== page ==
It’s time to get mental health on the curriculum

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Last year, child and adolescent mental health services were cut by £35m, alongside an 8% reduction in available beds on mental health wards. Even though David Cameron has recently promised to reinject money into these services, it would be too optimistic to assume that the cuts implemented by the Conservative government can be reversed in an instant.

Although the most recent available data on youth mental health dates back to 2004, it’s still useful in demonstrating just how important it is for mental health services to be kept in place. According to this data, around 1 in 10 young people aged 5 to 16 had a clinically diagnosed mental health disorder, with around 50% of disorders being established by the age of 14.

There still exists a preconception that mental health problems only occur in adulthood; Issues that arise in adolescence are often just put down to puberty. How can children as young as 5 experience symptoms of depression when they might not even understand what depression is? Yet if we look beyond the statistics and try to imagine what it’s like to be a child or teenager today, it becomes unsurprising that the prevalence of youth mental health problems has increased in recent years.

Undoubtedly an increased pressure to perform well at school has had a profound effect on the mental wellbeing of Britain’s children. Rigorous testing throughout a child’s time at school sends out the message that a grade on a piece of paper is the only thing that matters, a message that is carried through all levels of education.

Yet in spite of the mounting pressure that’s being placed on children, mental health remains off the curriculum, meaning that children and teenagers often find it difficult to speak out about the problems they’re facing; some may even be unaware that the feelings they’re experiencing need addressing. Without normalising the idea of mental health, children will carry their problems with them through adolescence and into adulthood, from school to university to the workplace.

Some may suggest that there are a number of problems that could arise from introducing teachings on mental health to the curriculum. Will it be possible to provide a broad, unbiased view of mental health? Isn’t the subject too dark for young children? Who will teach it?

First of all, it may seem a daunting task to cover every aspect of mental health, but many subjects on the curriculum currently do just that. We don’t teach politics just by focusing on one political party, the study of history is meant to consider all perspectives, and religious studies is meant to encompass all major religions. Mental health should be no different. What’s more important perhaps, is that it’s taught appropriately at each level of education, which leads me on to the second question.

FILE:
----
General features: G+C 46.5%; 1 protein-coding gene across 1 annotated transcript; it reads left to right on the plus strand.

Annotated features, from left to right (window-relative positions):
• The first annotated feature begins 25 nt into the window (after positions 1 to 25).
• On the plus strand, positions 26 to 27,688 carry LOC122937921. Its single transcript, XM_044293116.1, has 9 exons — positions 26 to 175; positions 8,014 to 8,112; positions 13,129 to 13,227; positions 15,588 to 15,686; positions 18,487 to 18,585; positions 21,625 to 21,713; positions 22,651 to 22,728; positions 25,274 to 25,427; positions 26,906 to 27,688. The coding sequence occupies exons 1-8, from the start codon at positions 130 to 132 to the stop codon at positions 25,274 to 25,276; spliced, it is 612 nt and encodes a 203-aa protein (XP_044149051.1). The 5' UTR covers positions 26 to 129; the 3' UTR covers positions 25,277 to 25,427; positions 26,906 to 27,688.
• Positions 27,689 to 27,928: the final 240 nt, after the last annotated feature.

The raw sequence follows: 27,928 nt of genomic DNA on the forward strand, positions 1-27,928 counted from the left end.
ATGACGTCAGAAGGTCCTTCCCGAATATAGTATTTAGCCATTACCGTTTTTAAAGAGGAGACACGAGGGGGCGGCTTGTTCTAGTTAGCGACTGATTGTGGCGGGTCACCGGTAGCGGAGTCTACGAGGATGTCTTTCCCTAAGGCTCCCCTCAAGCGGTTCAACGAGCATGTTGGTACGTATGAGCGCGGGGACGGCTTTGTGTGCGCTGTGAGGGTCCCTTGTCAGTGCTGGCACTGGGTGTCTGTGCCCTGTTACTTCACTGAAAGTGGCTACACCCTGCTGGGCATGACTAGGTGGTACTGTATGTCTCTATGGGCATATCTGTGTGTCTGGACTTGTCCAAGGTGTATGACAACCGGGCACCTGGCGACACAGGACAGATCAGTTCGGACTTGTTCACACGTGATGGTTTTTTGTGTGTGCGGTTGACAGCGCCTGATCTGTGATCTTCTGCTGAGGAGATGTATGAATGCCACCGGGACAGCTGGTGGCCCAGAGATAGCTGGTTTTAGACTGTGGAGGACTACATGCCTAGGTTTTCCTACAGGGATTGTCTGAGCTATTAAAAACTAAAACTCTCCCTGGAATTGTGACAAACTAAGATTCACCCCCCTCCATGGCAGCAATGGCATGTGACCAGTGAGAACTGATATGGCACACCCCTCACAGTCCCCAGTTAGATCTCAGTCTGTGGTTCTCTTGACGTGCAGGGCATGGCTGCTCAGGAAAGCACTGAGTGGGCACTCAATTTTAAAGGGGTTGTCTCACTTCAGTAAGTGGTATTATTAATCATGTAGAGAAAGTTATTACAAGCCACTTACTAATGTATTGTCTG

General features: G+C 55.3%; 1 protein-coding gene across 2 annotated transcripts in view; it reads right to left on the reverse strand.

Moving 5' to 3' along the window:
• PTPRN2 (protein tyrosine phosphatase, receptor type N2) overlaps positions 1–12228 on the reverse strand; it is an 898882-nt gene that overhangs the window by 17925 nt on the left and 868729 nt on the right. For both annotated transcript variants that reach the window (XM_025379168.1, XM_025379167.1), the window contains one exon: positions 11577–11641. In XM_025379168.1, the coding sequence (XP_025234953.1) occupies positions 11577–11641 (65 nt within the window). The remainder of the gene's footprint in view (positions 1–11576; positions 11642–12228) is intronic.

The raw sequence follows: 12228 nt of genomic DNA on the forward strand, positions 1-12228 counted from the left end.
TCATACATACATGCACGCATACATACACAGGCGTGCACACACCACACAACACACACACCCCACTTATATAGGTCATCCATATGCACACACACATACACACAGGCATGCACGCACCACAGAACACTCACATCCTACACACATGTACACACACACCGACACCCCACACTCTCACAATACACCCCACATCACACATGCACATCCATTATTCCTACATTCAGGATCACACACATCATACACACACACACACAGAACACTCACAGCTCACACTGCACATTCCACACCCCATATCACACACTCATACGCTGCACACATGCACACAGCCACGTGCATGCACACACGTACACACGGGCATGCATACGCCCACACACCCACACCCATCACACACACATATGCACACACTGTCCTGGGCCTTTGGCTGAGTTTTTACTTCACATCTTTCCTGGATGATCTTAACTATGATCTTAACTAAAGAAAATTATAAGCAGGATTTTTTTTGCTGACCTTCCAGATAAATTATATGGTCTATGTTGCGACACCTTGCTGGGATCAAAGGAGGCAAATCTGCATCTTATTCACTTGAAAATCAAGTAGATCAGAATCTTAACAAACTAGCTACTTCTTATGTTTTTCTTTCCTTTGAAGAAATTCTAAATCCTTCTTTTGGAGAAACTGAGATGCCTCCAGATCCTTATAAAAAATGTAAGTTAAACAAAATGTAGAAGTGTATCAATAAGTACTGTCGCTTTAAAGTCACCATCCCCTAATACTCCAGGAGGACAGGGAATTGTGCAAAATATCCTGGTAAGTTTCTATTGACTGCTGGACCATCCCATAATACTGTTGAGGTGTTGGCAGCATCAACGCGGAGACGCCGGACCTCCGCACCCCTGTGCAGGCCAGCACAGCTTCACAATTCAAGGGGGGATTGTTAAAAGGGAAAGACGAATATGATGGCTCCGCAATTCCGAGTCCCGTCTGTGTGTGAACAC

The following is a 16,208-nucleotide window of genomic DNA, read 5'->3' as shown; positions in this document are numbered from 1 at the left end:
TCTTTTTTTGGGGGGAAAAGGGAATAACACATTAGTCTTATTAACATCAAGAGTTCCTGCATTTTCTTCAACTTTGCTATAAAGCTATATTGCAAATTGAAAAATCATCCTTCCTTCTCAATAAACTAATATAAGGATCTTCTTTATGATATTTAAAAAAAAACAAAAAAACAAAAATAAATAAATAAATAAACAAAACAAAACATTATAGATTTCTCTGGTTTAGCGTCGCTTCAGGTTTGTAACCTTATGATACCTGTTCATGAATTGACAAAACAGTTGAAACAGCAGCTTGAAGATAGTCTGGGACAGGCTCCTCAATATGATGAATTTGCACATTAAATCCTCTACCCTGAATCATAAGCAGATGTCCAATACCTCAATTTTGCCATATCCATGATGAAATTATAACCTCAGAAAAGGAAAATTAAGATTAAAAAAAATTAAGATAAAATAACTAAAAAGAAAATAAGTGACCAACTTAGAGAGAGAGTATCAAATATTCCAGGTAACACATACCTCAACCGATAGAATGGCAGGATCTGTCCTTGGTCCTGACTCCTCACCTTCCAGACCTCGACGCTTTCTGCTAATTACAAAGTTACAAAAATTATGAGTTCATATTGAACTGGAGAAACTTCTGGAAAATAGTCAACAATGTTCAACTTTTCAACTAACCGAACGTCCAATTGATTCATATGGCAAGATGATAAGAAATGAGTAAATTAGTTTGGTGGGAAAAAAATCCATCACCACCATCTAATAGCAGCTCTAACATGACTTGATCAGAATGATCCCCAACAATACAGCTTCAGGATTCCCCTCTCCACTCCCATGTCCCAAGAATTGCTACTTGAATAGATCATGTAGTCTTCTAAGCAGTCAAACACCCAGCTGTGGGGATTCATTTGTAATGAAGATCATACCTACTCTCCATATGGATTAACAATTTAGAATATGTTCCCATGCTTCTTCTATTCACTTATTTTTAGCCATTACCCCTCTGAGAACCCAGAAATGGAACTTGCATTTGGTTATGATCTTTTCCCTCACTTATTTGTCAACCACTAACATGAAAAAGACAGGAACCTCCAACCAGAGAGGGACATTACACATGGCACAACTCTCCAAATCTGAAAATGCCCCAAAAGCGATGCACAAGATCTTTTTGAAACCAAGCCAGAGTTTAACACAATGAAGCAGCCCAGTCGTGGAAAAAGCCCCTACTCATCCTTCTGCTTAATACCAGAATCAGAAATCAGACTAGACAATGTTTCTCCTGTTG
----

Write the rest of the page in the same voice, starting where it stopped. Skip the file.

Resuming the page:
Young children are undoubtedly capable of taking in important and advanced information, and unlike adults, in most cases they do so without exhibiting a negative reaction. Teaching young children about mental health won’t involve them having to learn the symptoms of depression or the biological factors that cause it. Instead, it should focus on encouraging and allowing children to express how they feel whether it be through drama, dance or creative writing.

The final question is a difficult one to answer. The aforementioned cuts to mental health budgets means that counselling for children and adolescents is hard to find without a lengthy waiting list, and many schools don’t have the money available to have an on-site mental health specialist. Perhaps it would be unfair to expect teachers to take on this specialist role without the appropriate training in addition to the heavy workload and long hours they already have to deal with. However, the reinvention of personal, social, health and economic education (PSHE) could be the vital foundation for the introduction of mental health to the curriculum. At present, PSHE covers topics such as alcohol, drugs, personal health and sex education, and it can be argued that mental health wouldn’t be out place on that list.

PSHE is meant to ‘equip young people with the knowledge, understanding, attitudes and practical skills to live healthily, safely, productively and responsibly’, but surely someone’s ability to achieve these goals is heavily dictated by their mental wellbeing? The introduction of mental health to the PSHE curriculum would be a small success; most schools teach PSHE for an hour or so a week, and with so many topics to cover, it’s unlikely that any teaching on mental health would initially have a profound impact. But, surely something is better than nothing? One thing is for sure, if we keep pretending that mental health problems don’t exist among youth, then the stigma that surrounds it in adult life is arguably only being perpetuated.

Lauren Davies

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